Step Four: Temperature
You may not pay attention to the temperature in your home at night as you do during the day when the weather cools since at night you’re usually covered up in blankets, but your tree won’t have the same benefit. In the colder months, you’ll want to keep the temperature in the room that your tree is growing at about 40 to 45 degrees Fahrenheit at night. In the spring, the temperature should be at about 50 to 60 degrees in the evening.
Not only can pomegranates survive relatively low temperatures, but they actually need a good chill to produce fruit. Watch the short video below for some key info on getting pomegranate trees to bear fruit:
Step Five: Watering
Pomegranate trees are a little tricky in that they need just enough water to allow them to survive. It’s a balancing act to be sure, so you’ll want to get the soil just to the point of being moist during the growing season.
When August arrives, you’ll want to reduce how often you water it by waiting to water the soil until it’s dry throughout the top two to three inches. Then, you’ll want to remove any water that flows through to the tray under the pot to prevent it from being taken back up into the soil.
Step Six: Fertilizer
You’ll want to take the houseplant fertilizer that you purchased, and mix about three to four drops of it into the water-filled quart container you set aside for this purpose. It’s a good idea to label this container after you’ve used it once for mixing your fertilizer to ensure it’s not used in the kitchen.
You’ll then use this mixture to water the tree. You should be using this fertilizer mixture every two weeks starting in the spring and ending in the fall. During the colder months when you’re keeping the soil drier, you’ll want to eschew any fertilizing.
Step Seven: Pruning
You can prune your pomegranate tree to shape how it looks as well as to remove any dead branches it may have on it during the spring. Keep in mind that the flowers which turn into the fruit will be setting on new growth branches, so removing new growth will limit the amount of fruit you’ll see on your tree.
What if I do something wrong?
If you mess something up, there are always tell-tale signs. Here’s a free report—specific to container gardens—that shows you seven signs to look for and how to remedy each problem.
After you’ve planted your pomegranate tree, you’ll want to make sure that you continue to follow the care guidelines to ensure that your dwarf pomegranate trees last for many years to come providing you with all the benefits of growing it.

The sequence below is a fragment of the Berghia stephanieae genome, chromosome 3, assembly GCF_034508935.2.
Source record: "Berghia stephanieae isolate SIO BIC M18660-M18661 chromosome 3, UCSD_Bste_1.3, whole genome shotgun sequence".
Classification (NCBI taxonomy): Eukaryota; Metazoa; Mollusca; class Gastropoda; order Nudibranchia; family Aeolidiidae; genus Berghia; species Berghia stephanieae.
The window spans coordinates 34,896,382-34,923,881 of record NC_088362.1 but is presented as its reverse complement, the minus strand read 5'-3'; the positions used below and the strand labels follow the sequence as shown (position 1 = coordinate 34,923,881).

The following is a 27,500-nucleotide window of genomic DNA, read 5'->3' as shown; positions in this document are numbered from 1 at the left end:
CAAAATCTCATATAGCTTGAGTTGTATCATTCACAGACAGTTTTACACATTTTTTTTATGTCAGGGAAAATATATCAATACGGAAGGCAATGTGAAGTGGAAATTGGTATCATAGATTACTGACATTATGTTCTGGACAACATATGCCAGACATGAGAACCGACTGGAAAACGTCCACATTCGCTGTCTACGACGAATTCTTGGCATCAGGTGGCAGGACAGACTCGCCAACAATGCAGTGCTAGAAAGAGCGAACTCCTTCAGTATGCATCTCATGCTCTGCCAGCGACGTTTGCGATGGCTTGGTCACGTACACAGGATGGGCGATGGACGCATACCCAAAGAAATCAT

You’ll be on your way to a healthier lifestyle thanks to taking the time out for your large houseplant. Your home will have better air quality, you’ll get a special treat once it gets large enough to bear fruit, and this little tree will grace your home with its natural beauty.
Did you enjoy this tutorial? Please be sure to comment below and let us know if you’ve had any luck with growing your pomegranate tree. Don’t forget also to share with your friends if you think that they may enjoy getting to learn about how they can bring a bit of nature into their home.
How do you get the seeds to start.
Wash flesh off seeds then plant in good seed growing compost. Within a month you should see shoots starting. Really easy.
Ahamed Ebrahim says
Where I can buy seeds Nana dwarf variety of pomegranate . Any where in United Arab Emirates, Dubai Or Kuwait
Are they like apples that need to be grafted to grow & produce or can we just plop some seeds from the grocery store fruit section into some compost?
MELVIA K MANABE says
Our tree is about 5 years old, have flowers but no fruits, why is thia. it’s in the ground
orly wallach says
We just brought our pomegranate tree inside for fall and winter. (in north Delaware). out tree is 5 years old. This summer it had one flower that lasted a day. it’s loosing it’s leaves now for the winter.
1. what can i do to have flowers and fruit next season.
2. Can we plant it in the ground in our climate?
I’d like to suggest that you change out the PEAT MOSS quota of the soil mix you suggest using in Step 2. There are plenty of alternatives and gardeners need to avoid purchasing and using peat moss for environmental reasons urgently.
Thank you for your tutorial otherwise!